Going Beyond Pollution Attacks: Forcing Byzantine Clients to Code Correctly

Authors: Raluda Ada Popa, Alessandro Chiesa, Tural Badirkhanli, Muriel Médard.

Bibliographic information: In submission. (BibTeX)


Network coding has been shown to achieve optimal throughput in multicast networks. However, it relies on network nodes or routers to code correctly; a Byzantine node can introduce junk packets into the network, thus polluting downstream packets, causing the sinks to receive incorrect data, and/or significantly reducing the throughput of the network. Most previous work has focused on checking if a Byzantine node transmitted polluted packets. However, even if a Byzantine node does not introduce a junk packet, he can still significantly affect the throughput of the network: he may simply forward a packet from the ones received (without coding), not use random coding coefficients, or choose coefficients such that their packets bring the least additional in- formation at the receivers. No previous work attempted to verify if a certain node did code correctly using random coefficients over all of the packets it was supposed to code over.

We provide a novel protocol for detecting whether a node coded correctly over all the packets received according to a random linear network coding algorithm. Our protocol enables any node in the network to examine a packet received from another node by running a "verification test". The worst an adversary can do and still pass the packet verification test is equivalent to random linear network coding, which has been shown to be optimal in multicast networks. Our protocol resists collusion among nodes and is applicable to a variety of settings.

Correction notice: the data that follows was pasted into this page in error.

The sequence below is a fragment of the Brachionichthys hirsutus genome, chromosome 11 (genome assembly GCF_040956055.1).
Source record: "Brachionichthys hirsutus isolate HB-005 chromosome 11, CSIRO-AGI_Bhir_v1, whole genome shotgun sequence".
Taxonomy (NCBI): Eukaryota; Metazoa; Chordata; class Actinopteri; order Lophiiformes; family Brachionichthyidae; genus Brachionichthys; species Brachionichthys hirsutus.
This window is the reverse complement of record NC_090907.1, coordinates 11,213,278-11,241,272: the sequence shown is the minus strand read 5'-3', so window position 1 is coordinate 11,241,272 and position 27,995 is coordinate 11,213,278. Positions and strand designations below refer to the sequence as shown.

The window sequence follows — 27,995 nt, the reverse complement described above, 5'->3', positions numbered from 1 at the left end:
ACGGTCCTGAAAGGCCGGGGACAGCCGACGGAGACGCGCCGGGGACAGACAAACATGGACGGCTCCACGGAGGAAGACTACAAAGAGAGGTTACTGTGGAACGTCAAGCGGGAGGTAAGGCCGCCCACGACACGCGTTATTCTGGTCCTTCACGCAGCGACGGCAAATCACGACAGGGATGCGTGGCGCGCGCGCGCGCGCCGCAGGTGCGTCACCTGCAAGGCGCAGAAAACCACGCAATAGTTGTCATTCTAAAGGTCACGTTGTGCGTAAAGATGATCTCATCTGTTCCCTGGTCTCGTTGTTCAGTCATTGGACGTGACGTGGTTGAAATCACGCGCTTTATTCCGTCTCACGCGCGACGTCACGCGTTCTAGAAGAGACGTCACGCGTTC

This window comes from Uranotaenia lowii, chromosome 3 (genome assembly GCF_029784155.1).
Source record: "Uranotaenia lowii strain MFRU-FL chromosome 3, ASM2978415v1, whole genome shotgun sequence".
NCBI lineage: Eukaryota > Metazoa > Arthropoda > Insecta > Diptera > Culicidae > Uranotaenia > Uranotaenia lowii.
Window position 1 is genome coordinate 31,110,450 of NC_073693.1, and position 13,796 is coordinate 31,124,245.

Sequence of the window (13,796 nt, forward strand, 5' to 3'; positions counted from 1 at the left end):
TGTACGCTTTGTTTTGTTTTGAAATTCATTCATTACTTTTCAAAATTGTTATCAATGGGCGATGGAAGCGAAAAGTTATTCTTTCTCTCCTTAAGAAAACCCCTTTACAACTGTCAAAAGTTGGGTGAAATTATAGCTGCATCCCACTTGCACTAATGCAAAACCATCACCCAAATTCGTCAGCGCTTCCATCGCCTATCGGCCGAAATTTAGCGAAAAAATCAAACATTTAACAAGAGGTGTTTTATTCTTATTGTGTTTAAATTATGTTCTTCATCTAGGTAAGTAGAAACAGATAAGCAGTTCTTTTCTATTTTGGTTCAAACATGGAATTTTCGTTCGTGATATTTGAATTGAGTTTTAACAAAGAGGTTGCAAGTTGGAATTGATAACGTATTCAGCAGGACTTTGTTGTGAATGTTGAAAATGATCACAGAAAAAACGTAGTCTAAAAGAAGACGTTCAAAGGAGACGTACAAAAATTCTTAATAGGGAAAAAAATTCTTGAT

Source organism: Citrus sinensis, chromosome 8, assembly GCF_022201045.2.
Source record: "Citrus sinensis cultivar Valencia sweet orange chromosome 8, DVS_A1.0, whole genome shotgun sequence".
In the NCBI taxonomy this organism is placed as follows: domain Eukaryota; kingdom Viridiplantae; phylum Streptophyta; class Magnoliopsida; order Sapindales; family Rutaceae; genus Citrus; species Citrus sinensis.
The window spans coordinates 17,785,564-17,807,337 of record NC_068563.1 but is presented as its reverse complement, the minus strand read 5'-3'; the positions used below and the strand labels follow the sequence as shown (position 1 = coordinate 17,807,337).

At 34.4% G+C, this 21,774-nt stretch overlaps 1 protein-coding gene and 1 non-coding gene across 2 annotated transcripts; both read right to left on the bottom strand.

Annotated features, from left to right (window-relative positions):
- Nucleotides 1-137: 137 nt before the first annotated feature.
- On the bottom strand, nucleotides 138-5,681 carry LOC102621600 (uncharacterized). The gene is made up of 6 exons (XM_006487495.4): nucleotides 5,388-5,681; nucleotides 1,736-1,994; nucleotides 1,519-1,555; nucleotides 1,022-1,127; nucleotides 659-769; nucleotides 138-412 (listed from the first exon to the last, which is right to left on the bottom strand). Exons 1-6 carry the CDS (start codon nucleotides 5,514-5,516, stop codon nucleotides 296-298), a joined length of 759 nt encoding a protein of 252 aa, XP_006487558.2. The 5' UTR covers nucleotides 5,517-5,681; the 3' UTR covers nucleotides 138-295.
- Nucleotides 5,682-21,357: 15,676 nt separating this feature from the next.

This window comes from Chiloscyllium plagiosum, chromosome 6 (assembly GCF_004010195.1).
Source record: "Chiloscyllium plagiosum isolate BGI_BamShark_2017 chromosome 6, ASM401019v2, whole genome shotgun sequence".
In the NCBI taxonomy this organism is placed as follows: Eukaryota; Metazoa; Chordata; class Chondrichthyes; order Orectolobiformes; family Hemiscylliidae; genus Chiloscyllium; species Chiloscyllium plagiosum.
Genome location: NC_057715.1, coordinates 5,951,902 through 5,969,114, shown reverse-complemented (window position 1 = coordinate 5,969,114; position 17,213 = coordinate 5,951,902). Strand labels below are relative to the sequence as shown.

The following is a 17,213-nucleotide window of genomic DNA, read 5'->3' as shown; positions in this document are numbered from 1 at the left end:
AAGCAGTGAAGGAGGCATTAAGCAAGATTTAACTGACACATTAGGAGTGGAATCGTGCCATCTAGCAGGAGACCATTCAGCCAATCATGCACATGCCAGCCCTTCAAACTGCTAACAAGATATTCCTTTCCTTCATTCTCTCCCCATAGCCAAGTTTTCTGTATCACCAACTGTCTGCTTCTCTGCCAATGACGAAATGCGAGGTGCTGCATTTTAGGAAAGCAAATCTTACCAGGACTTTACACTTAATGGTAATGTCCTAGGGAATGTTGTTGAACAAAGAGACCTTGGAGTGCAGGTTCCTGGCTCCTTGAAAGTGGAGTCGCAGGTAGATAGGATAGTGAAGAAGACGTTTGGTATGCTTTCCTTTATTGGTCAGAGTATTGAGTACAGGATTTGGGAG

Our topology simulations show that the throughput in the best adversarial strategy for our protocol is 2 to 3 times larger than the throughput in various adversarial strategies allowed by previous work. We implemented and ran our protocol in C/C++ and Java as well as on an Android platform (Nexus One) to be used for smartphone P2P file sharing. Our C/C++ evaluation shows that the protocol is fast: the running time at a node to prepare the data for transmission is < 0.3 ms and the time to verify a packet is 2.8 ms with PIP and 0.4 ms with Log-PIP.

The paper itself, in PDF or PostScript.
Other material online: project website, talk.

Alessandro Chiesa
Last modified: Sun, 16 Jan 2011 17:30:00 -0500
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